Jack Ahoy is a 1934 British comedy film directed by Walter Forde and starring Jack Hulbert, Nancy O'Neil, Alfred Drayton and Sam Wilkinson. Its plot follows a humble seaman falls in love with an Admiral's daughter, whilst trying to battle Chinese pirates. The film was loosely remade in 1954 as Up to His Neck.
|Directed by||Walter Forde|
|Produced by||Michael Balcon|
|Written by||Gerard Fairlie|
|Based on||a story by Sidney Gilliat & J. O. C. Orton|
|Music by||Bretton Byrd (uncredited)|
|Edited by||Ian Dalrymple|
|February 1934 (UK)|
After failing to pass his entrance exam to Dartmouth Naval College, Jack Ponsonby (Jack Hulbert) enlists as an able seaman. On falling in love with the admiral's daughter Patricia (Nancy O'Neil), Jack stumbles into an adventure involving a den of Chinese river pirates who have stolen a British submarine. Anxious to prove himself a hero in Patricia's eyes, he manages to rescue both the admiral and his daughter, when they are kidnapped by the bandits.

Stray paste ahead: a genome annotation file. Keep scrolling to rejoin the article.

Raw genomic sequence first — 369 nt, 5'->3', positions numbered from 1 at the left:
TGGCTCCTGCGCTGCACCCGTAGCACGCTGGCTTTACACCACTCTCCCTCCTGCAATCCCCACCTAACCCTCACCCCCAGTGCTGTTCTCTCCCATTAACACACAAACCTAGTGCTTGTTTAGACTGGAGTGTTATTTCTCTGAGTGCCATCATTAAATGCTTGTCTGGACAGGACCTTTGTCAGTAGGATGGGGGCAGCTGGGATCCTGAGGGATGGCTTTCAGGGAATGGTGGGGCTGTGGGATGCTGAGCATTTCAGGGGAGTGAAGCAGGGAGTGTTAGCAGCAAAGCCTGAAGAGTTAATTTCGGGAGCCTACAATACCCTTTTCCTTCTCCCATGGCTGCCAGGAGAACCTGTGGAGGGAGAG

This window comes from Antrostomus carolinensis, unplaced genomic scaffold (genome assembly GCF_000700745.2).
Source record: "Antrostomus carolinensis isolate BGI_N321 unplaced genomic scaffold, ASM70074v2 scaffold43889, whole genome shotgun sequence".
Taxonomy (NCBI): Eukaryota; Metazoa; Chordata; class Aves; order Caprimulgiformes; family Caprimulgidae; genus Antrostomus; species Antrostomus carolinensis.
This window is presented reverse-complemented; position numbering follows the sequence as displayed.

The New York Times called it "An engaging bit of nonsense, acted to the point of sheer physical exhaustion by Mr. Hulbert and his companions, the picture can be recommended as a refreshing escape from the more serious things of life and the cinema"; and more recently, the Radio Times gave the film three out of five stars, and wrote, "Hulbert sings The Hat's on the Side of My Head and gets kidnapped by Chinese revolutionaries! There's a nice pace and an easy-going air of geniality brought to this maritime caper by skilled director Walter Forde, and its sheer breeziness is infectious."